IT was a race he was expected to win, but James Magnussen’s victory in Port Macquarie on September 30 was more than that.
The Missile’s success in the 100-metre freestyle against the best age swimmers in New South Wales was another step on the way to the 2018 Commonwealth Games.
He touched the wall first in 50.00 seconds, overcoming a couple of challenges along the way.
After warming up what turned out to be an hour and a half before his race, the Port Macquarie product then signed autographs in the marshalling area.
Coach Mitch Falvey said while it was not ideal, it was part of the reason Magnussen will be in the area for a two-week training camp.
“He did a bit of community work on Saturday which is great and what he wanted to do,” Falvey said.
“It’s what it’s all about – giving back to the community that has given him so much.
“It was good for him to race in Port Macquarie and it was an experience he enjoyed probably more than he thought he would.
“He didn’t leave the pool until about 7.45 so he was there for two hours after the race as well.”
Saturday’s time was slower than what Magnussen will need to swim leading up to the trials for Gold Coast 2018.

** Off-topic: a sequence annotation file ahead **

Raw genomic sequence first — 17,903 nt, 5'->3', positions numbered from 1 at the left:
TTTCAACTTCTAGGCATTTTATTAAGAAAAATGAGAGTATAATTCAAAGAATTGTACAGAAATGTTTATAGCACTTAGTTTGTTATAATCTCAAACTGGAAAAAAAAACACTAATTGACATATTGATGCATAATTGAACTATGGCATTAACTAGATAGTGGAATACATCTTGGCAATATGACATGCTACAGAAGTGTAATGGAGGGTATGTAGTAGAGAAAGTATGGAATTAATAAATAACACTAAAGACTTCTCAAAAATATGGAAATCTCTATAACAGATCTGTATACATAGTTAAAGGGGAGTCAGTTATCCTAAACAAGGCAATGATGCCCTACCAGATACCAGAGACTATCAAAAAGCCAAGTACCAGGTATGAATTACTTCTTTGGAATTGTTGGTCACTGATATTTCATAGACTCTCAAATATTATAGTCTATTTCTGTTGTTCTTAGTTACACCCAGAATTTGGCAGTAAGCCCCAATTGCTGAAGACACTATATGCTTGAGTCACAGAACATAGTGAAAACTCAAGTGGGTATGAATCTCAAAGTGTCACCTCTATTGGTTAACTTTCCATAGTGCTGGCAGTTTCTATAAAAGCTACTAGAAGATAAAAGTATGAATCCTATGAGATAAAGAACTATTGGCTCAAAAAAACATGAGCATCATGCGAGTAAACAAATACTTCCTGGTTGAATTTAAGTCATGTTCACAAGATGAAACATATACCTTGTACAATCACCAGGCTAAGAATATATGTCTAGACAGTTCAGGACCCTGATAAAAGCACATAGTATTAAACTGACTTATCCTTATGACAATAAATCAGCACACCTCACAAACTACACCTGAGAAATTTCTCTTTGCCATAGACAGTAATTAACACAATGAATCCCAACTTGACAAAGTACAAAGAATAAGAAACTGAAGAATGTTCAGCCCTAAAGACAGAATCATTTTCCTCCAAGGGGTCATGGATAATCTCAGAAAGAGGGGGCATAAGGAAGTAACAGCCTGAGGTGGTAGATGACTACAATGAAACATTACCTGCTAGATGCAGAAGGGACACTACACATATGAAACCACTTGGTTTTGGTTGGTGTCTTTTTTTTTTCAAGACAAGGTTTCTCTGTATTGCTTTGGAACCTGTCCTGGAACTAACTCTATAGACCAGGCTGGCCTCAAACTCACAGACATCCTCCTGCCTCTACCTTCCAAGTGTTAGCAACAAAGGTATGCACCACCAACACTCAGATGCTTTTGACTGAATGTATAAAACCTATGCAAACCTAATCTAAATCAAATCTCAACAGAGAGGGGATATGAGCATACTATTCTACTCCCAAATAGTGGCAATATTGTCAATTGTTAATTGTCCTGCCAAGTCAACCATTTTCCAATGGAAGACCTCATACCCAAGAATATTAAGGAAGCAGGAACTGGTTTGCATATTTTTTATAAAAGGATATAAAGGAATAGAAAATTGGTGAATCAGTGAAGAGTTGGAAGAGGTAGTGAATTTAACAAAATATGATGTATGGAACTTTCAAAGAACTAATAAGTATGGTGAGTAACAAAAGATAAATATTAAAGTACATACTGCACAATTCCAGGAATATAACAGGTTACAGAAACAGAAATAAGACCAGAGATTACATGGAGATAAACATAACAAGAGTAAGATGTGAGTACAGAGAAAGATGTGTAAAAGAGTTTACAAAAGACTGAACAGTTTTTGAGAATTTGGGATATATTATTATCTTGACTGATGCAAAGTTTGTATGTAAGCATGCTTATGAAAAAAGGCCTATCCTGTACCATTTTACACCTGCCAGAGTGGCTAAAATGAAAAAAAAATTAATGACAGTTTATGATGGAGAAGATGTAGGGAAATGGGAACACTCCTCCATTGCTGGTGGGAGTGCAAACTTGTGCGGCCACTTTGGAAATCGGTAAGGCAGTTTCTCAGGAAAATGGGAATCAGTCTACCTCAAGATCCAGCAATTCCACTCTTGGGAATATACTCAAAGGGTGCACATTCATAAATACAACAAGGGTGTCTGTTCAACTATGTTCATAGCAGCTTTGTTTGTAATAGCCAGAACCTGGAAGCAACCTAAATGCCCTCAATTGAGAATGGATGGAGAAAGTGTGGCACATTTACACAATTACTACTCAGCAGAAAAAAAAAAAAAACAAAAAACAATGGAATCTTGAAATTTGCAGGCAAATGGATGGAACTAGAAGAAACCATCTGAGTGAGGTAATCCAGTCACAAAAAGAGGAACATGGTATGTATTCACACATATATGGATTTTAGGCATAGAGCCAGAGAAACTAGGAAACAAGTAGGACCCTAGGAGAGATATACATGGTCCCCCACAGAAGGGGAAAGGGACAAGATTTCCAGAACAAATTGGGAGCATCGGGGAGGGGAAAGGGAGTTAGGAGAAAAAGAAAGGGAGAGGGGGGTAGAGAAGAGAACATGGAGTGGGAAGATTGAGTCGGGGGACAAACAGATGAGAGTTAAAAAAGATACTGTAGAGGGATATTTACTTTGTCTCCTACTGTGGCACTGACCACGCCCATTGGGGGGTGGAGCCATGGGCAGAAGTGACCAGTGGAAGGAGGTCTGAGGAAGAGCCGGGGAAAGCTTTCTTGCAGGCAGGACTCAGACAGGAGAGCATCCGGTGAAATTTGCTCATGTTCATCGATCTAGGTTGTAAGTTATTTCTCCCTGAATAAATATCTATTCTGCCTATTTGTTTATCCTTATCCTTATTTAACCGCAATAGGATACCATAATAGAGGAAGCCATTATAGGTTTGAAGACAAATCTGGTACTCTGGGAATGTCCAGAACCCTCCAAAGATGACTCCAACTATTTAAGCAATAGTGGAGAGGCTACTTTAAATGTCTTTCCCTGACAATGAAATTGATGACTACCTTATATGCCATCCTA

But Falvey said the different preparation leading up to the race didn’t give them cause for concern.
“Normally you warm up and then half an hour later you race,” he said.
“James warmed up and then had an hour and 20 minutes where he didn’t do anything other than take photos and sign autographs which isn’t what you normally do.
“I don’t believe that time is an indication of where he’s at at all.”
A better indication of where Magnussen is at will come in the form of several time trials during the two-week camp.
“We’re focusing more on the process rather than the outcome at the moment,” Falvey said.
“We’ll do another time trial this week where we can control the conditions a little bit better and then see where he’s at.”
The next step for the 26-year-old dual world champion and Olympic silver medallist is a carnival in Sydney on November 11 and 12.
“We want to swim a season best time in Sydney and then another one at the end of November,” Falvey said.
“We’re hoping by Queensland state titles in December he’s swimming 48 low, 47 high – that’s the goal.”